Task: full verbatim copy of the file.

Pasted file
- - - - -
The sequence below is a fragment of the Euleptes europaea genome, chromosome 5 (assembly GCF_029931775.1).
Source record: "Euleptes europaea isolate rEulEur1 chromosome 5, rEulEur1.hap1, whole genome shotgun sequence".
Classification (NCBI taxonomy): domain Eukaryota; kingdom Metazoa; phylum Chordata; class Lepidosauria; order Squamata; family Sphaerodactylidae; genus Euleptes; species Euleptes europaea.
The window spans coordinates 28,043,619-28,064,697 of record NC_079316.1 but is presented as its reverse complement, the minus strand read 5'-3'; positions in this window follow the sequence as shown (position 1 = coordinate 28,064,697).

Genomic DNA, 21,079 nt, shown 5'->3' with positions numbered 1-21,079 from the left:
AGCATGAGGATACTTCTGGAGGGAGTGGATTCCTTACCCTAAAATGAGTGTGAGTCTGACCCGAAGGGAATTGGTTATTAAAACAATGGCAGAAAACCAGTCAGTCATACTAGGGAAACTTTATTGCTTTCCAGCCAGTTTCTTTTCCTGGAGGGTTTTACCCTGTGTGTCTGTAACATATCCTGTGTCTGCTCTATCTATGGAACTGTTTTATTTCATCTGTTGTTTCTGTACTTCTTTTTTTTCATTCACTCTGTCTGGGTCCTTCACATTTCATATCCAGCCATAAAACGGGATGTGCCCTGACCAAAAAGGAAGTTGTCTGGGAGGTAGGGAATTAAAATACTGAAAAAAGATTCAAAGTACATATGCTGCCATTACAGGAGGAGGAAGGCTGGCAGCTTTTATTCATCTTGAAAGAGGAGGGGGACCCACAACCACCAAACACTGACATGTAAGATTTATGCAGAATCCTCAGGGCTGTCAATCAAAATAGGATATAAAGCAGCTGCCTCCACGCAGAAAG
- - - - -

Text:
The sequence below is a fragment of the Euleptes europaea genome, chromosome 5 (assembly GCF_029931775.1).
Source record: "Euleptes europaea isolate rEulEur1 chromosome 5, rEulEur1.hap1, whole genome shotgun sequence".
Classification (NCBI taxonomy): domain Eukaryota; kingdom Metazoa; phylum Chordata; class Lepidosauria; order Squamata; family Sphaerodactylidae; genus Euleptes; species Euleptes europaea.
The window spans coordinates 28,043,619-28,064,697 of record NC_079316.1 but is presented as its reverse complement, the minus strand read 5'-3'; positions in this window follow the sequence as shown (position 1 = coordinate 28,064,697).

Genomic DNA, 21,079 nt, shown 5'->3' with positions numbered 1-21,079 from the left:
AGCATGAGGATACTTCTGGAGGGAGTGGATTCCTTACCCTAAAATGAGTGTGAGTCTGACCCGAAGGGAATTGGTTATTAAAACAATGGCAGAAAACCAGTCAGTCATACTAGGGAAACTTTATTGCTTTCCAGCCAGTTTCTTTTCCTGGAGGGTTTTACCCTGTGTGTCTGTAACATATCCTGTGTCTGCTCTATCTATGGAACTGTTTTATTTCATCTGTTGTTTCTGTACTTCTTTTTTTTCATTCACTCTGTCTGGGTCCTTCACATTTCATATCCAGCCATAAAACGGGATGTGCCCTGACCAAAAAGGAAGTTGTCTGGGAGGTAGGGAATTAAAATACTGAAAAAAGATTCAAAGTACATATGCTGCCATTACAGGAGGAGGAAGGCTGGCAGCTTTTATTCATCTTGAAAGAGGAGGGGGACCCACAACCACCAAACACTGACATGTAAGATTTATGCAGAATCCTCAGGGCTGTCAATCAAAATAGGATATAAAGCAGCTGCCTCCACGCAGAAAG